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Local Higher Ed Banks On Foreign Students

Karen Richards

International student populations at the University of Oregon and Lane Community College have ballooned in the last five years. Both schools have long-term goals to further increase the numbers. However certain costs and risks could jeopardize their efforts.


The Eugene-based campuses are part of a national trend. In a study released last month, the U.S. State Department says the nation's international student population is at an all-time high, gaining ten percent last academic year. Dennis Galvan, U of O's Vice Provost for International Affairs, says the school wants to give every student a global experience. He says a quarter of undergrads study abroad; for the rest:

Galvan: “Having an international student population on campus, speaking different languages, practicing different religions, eating different food, and most importantly bringing a different perspective into the classroom environment is a good way for domestic students to get some international exposure.”



It also brings in the bucks. The Department of Commerce says foreign students contributed $30 billion dollars to the economy in 2014. Eugene's share of that windfall is estimated at $158 million dollars, and over 2,000 jobs. A video on LCC's website emphasizes the arts and outdoors as well as tax-free shopping. 

Credit Karen Richards
Jennifer Falzerano is the Director of International Programs at LCC.

International students at the U of O pay out of state tuition. And they're a good risk. Galvan sites a recent study:


Galvan: “The rate of an international student continuing from first year to second year was actually higher than domestic students. And GPAs were higher on average.”


Several countries provide funds for their brightest scholars. Nabiele Ismail is an economics major from Malaysia. Speaking at a recent social hour, she says every high school senior there takes a standardized test:


Ismail: “The government will select the candidates. Those who scored higher in the exam will be chosen for the scholarship program. Literally, they match us with the course that we want to study and also the university itself.”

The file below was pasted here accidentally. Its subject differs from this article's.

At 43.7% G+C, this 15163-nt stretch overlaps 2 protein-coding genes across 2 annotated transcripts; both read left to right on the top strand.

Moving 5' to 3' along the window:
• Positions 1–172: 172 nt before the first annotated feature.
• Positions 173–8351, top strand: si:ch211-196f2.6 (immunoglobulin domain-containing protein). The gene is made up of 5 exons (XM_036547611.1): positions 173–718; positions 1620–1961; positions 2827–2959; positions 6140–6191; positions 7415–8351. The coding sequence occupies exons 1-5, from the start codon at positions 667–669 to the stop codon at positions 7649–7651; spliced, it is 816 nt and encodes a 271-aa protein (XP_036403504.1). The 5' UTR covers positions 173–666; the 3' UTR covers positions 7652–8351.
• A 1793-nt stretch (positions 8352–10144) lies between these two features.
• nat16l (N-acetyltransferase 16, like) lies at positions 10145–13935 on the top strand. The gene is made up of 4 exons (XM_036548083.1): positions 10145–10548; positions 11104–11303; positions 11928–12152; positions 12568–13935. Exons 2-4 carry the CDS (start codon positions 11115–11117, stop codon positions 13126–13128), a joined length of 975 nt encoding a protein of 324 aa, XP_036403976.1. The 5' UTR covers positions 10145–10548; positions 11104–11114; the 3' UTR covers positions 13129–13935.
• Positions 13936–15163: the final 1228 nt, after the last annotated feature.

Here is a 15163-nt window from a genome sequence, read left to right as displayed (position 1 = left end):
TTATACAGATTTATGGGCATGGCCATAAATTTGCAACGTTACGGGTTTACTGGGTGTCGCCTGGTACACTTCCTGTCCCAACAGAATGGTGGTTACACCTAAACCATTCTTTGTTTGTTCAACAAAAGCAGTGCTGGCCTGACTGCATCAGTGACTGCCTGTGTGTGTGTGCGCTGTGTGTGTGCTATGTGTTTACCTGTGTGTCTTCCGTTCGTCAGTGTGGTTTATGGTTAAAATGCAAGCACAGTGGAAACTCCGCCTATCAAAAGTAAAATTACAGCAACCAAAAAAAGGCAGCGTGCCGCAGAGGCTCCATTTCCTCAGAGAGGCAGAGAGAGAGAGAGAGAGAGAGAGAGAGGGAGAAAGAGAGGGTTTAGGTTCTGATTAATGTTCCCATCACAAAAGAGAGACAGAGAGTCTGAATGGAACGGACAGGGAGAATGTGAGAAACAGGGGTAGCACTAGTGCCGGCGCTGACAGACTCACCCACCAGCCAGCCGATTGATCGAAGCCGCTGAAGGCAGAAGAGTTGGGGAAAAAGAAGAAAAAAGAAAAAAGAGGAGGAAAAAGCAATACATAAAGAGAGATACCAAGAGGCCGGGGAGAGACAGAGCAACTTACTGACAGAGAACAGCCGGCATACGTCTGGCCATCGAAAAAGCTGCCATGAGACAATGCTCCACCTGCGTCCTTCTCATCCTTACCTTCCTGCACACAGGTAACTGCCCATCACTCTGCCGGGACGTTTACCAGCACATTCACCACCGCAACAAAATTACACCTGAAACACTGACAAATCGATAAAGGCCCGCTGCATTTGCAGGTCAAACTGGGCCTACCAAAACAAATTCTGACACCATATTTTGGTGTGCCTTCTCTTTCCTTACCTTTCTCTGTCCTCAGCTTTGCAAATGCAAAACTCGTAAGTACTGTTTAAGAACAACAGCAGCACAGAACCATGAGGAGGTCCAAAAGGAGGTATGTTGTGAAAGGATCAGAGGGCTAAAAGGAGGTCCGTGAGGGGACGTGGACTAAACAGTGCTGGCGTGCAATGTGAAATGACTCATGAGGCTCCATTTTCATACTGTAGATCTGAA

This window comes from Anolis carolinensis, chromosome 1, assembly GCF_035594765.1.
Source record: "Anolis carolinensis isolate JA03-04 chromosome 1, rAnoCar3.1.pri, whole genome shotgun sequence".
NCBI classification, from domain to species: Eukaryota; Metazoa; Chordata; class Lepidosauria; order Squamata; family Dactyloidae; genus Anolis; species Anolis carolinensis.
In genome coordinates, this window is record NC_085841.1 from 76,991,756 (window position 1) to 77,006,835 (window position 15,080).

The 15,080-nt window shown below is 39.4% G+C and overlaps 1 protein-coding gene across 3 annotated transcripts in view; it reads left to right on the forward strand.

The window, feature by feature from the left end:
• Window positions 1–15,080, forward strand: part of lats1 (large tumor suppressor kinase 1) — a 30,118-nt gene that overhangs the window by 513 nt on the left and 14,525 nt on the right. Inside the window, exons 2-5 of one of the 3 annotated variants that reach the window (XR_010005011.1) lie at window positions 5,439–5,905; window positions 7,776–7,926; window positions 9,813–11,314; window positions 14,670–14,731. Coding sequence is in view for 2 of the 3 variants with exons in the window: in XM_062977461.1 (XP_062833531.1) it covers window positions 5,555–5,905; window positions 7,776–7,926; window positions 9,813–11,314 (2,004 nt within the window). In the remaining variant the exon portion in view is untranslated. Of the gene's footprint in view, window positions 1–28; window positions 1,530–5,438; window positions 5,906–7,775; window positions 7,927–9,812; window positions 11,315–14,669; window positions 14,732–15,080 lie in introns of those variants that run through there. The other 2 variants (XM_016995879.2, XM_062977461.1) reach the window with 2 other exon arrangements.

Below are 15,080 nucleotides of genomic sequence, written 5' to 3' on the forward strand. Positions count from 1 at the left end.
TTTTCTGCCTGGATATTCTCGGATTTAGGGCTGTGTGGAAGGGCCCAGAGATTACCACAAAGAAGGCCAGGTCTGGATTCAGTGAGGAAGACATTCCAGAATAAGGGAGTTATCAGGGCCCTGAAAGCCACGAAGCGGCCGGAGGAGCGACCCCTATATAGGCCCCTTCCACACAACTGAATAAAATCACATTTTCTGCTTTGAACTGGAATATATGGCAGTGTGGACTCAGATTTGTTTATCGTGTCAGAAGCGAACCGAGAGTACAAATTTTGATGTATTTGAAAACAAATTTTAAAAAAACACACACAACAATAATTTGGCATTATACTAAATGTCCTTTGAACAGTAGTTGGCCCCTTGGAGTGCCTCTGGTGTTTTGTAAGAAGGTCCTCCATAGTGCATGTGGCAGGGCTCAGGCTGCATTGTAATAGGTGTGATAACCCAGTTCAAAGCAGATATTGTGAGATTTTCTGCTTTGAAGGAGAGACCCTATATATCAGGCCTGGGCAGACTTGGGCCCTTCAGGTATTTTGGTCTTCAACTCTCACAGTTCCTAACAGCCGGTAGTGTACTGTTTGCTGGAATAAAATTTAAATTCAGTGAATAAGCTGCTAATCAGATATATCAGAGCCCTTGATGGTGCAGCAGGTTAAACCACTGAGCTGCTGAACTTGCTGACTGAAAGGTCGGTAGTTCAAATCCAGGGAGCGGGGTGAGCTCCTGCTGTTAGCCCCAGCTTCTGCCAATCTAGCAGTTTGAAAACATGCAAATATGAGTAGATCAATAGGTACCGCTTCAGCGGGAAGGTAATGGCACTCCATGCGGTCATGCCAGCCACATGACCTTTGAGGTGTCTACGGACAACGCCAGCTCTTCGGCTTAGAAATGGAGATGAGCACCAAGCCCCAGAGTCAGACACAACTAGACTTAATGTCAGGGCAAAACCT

Credit Karen Richards
Gary Gao will graduate with a Biology degree in 2016. He hopes to go to grad school in the U.S.

Gary Gao heads U of O's International Student Association. Like most foreign students there, he's from China. He says more people from his country are now willing to travel for school, and can afford it:

Gao: “Chinese tradition, the family will pay the college tuition. Mostly Chinese students they come here using [their] parent's money.”


Ability to pay could change quickly. Jennifer Falzerano directs the International Programs at Lane Community College:


Falzerano: “There's a lot of currency issues going on in the world, where the U.S. has a very strong currency compared to local currencies, and that often creates a challenge.”


Falzerano says aid money can also dry up. This fall, Saudi Arabia had already maxed out its scholarship quota, so no one else from that country was admitted. Recruiting worldwide has its own price tag. LCC and the U of O send representatives to college fairs all over the globe, from Vietnam to Brazil.


Foreign student numbers at both schools more than doubled since 2010, so the schools scrambled to add academic and cultural support. Falzerano says LCC had growing pains from the extra English as a Second Language classes:


Credit Karen Richards
Paolo Daniele is an International Student Advisor.

Falzerano: “As we've grown the international students, we have had to find more classroom space to keep that mix going. And you know there's only so many classrooms, so we've had to get very creative with scheduling.”

Paolo Daniele is an International Student Advisor at U of O. He says his department is stretched thin. If expansion continues, he sees a need for scholarships and classroom targeted language assistance:


Daniele: “Maybe something to teach them how to approach English in a classroom setting, which is different from spoken English or colloquial English, but the proper way of writing papers for example, the proper way of approaching a professor.”


After earning a degree, most students return to their home country, in a way, robbing Oregon's economy of newly educated employees. Abdul Abusaq is a junior from Saudi Arabia:



Credit Karen Richards
Abdul Abusaq studies at U of O and at OSU.

Abusaq: “After last summer I change my plan to go back home, to have work there. Reporter: Did something change your mind? After Donald Trump, yeah. He gonna fire me, so I will go by myself.”


Abusaq is joking, but foreign policy does matter for these students. It's important from the recruiting side as well, says U of O's Dennis Galvan:


Galvan: “Two thirds of our international students are from one country, from China. Which is very common. So our total student population could any day now, have a lot to do with changes in Chinese higher ed, changes in the Chinese economy. It's not exactly something we have complete control over.”


In the meantime, students like Nabiele Ismail say they're pleased with Eugene's environment:


Ismail: “Being an international student here I don't feel isolated. I don't feel like a foreign student. I feel like I'm being treated equally with the local students. That's the best thing.”


It's a good thing for LCC and U of O as well, who will try over the coming years to continue to welcome more international students to Eugene. 

Karen Richards joined KLCC as a volunteer reporter in 2012, and became a freelance reporter at the station in 2015. In addition to news reporting, she’s contributed to several feature series for the station, earning multiple awards for her reporting.
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